Improv and ink: Increasing individual writing fluency with collaborative improv.

DeMichele, M. (2015). Improv and ink: Increasing individual writing fluency with collaborative improv. International Journal of Education & the Arts, 16(10). 

Abstract:

This article explores how short form/comedic improvisational theater  (improv) impacts the development of writing fluency. Two quasi-experimental research studies in two school districts, one urban and one suburban, were conducted to determine if the length of the students’ writing would increase after exposure to a sequence of improv story-telling and story-writing games. Data analysis revealed that both regular education and special education populations showed increases in both their word and sentence usage. The article examines how improv’s collaborative nature supported by the rule of “Yes, and,” may address deficits in both social-emotional and literacy skills that effect writing fluency.

Key Findings:

Data analysis suggests that short-form, comedic improv provides a framework that takes students rapidly through essential literacy processes seen on the emergent level; and that exposure to, and practice of, these processes through improv address deficits in social emotional or literacy skills that are important to writing. Key findings include:
  • With only 6%-13% of the time given to individual writing, this research suggests that collaboration, structured by the rule “Yes, and,” impacted writing fluency.
  • With 70% of the time dedicated to playing verbal improv games, the data suggests that the oral and collaborative nature of improv impacts the development of writing fluency.
  • While regular education students clearly increased the length of their writing, at risk students and special needs students experienced more growth showing greater increases with longer exposure.
  • Almost every subsection showed a greater level of growth in sentence usage over word usage, suggesting improv’s rule “Yes, and,” impacts writing fluency. 

Significance of the Findings:

Students in all disciplines need to be able to purposefully write, however by the time students reach high school many have already given up trying to express their own thoughts in free writing. A student’s reluctance to write may be due to social-emotional reasons or literacy-based deficits. With individual reasons usually not known to the teacher, this study shows that improv could serve as an effective broad-based instructional intervention capable of yielding quantifiable results in a relatively short period of time.

Methodology:

In both studies, students played a scaffolded series of short-form, improvisational, narrative, story-telling games. After playing a game, students played the game again but did so in writing. The final activity was individual story-writing. Improv’s effect on writing fluency was assessed through individual, free-writing journal entries in Study 1 and prompted journal writing in Study 2. The average and percentage of change in both word and sentence usage, with subsections of regular education students and students with special needs/at-risk classifications were calculated and recorded.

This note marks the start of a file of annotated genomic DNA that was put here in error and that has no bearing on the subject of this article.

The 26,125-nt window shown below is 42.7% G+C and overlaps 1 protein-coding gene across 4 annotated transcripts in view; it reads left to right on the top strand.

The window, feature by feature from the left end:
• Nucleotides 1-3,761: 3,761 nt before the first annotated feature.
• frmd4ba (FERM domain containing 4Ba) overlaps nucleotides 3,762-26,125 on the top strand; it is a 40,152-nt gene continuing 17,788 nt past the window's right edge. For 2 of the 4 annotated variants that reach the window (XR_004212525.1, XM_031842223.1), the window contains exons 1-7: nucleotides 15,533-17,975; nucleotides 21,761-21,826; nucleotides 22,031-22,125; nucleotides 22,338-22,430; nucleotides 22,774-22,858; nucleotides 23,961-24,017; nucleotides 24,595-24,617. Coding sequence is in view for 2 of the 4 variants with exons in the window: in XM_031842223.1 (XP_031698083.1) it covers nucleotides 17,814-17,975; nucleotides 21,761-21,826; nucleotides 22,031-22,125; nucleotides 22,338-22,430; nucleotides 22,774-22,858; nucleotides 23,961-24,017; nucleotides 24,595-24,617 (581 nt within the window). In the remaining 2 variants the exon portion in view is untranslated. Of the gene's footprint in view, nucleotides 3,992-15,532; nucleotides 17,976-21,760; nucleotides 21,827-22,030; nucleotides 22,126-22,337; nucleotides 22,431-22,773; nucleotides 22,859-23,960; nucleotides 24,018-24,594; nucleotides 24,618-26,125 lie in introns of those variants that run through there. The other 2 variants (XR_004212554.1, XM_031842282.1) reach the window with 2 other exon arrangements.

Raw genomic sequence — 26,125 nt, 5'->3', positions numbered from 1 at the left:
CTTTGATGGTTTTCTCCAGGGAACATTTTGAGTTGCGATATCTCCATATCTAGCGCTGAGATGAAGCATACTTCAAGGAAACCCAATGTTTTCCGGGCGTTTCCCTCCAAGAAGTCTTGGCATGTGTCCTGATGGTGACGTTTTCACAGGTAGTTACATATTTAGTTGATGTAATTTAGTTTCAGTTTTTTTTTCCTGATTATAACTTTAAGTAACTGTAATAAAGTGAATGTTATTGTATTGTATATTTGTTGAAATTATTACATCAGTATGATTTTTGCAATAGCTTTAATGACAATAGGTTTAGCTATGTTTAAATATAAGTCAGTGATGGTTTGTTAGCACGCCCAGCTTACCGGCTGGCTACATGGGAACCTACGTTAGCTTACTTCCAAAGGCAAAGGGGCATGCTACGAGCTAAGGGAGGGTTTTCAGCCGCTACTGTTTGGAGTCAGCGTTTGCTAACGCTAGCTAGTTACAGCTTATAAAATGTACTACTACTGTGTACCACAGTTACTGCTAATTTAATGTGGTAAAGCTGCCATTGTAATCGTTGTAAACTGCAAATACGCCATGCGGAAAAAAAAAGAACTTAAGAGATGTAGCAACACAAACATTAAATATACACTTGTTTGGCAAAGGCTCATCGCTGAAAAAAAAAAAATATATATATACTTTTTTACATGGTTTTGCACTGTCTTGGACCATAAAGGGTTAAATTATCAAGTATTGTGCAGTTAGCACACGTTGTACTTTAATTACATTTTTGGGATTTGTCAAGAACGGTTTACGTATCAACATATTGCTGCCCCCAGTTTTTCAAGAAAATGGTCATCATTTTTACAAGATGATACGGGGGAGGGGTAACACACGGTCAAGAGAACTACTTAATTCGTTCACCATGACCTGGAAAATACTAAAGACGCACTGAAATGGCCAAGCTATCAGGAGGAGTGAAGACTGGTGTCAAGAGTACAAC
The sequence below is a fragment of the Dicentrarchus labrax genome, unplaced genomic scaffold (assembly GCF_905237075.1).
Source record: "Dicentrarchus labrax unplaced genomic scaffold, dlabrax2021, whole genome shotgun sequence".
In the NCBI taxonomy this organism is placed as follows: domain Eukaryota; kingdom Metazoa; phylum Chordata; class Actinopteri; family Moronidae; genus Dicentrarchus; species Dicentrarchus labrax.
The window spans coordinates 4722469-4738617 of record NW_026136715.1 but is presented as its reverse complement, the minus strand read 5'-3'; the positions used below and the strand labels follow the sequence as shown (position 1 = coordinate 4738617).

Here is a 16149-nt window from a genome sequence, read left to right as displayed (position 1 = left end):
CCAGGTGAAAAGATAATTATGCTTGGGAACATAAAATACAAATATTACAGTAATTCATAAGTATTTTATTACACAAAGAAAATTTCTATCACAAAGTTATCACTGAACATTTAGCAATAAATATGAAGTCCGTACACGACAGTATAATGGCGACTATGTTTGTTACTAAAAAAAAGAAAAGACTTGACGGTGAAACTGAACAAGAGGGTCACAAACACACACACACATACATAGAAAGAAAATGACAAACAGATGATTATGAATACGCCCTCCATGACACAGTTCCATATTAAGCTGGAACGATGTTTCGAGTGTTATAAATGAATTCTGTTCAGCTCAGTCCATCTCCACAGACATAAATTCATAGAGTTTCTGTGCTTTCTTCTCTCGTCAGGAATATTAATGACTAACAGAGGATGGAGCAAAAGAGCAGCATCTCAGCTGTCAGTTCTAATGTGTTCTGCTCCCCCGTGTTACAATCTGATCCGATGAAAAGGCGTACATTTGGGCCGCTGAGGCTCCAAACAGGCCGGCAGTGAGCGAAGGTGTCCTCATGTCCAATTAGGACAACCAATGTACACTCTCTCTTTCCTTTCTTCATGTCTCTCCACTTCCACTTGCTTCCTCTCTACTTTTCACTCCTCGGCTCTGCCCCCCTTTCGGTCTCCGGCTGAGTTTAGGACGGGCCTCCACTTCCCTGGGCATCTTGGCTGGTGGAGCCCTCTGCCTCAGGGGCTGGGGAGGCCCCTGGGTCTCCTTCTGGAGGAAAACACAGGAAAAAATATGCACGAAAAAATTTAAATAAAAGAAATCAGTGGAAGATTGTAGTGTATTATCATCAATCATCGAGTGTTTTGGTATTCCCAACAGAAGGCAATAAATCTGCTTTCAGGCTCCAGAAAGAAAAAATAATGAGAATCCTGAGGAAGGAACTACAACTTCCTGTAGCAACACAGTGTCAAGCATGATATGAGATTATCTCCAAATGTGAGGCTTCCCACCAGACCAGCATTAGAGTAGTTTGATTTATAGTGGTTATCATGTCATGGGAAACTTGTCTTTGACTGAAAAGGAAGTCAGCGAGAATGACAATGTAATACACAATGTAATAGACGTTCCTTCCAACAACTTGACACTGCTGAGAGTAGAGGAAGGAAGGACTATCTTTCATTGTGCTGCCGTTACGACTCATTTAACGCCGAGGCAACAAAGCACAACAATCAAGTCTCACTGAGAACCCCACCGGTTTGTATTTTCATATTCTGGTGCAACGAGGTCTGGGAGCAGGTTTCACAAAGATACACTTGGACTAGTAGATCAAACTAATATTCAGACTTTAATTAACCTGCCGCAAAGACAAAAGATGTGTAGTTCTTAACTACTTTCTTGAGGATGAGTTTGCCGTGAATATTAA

Study 1: The quasi-experimental comparison study took place at an inner city high school during a six-week, extended-year, summer program. The study consisted of one treatment class of 18 students and two comparison classes, totaling 42 students. While the treatment class learned improv games, the comparison groups attended writing class. Classes consisted of comparable student populations based on educational need, test scores, gender and race or ethnic background. All students had just finished their 9th grade year, were fluent in English, qualified for free or reduced lunch and were ethnically and racially diverse.

Study 2: The second study was a quasi-experimental interrupted time series design, conducted at a suburban high school during class time. It consisted of a 9th grade World History class with 25 students and a 10th grade American Survey class, with 7 students. Classes were ethnically diverse and fluent in English. While there were no special needs students in the 9th grade class, the 10th grade class consisted of students considered at-risk or who had Individual Education Plans (IEP’s).

Limitations of the Research:

  • The relatively small nature of the sample size limits the generalizability of this study to other settings.
  • Seeking to increase the accuracy of the pre- and post-assessments in the second study, the number of journal entries required was increased in the second study. This resulted in a greater loss of subjects.
  • Scheduling restraints in both studies did not allow for additional assessment to determine if writing fluency increases were sustained over time.

Questions to Guide New Research:

  • While both male and female students showed clear increases, female students showed greater improvement than male students in both studies. Would additional practice to transition from improv to journal writing help boys to strengthen the transference of skills to other writing assignments?
  • Improv writing games invite students to repetitively reread each story: reading, scanning, visualizing, and making contextual and syntactic choices. What impact does this approach have on reading fluency and comprehension?
  • Are results replicable on the elementary, middle school and adult level?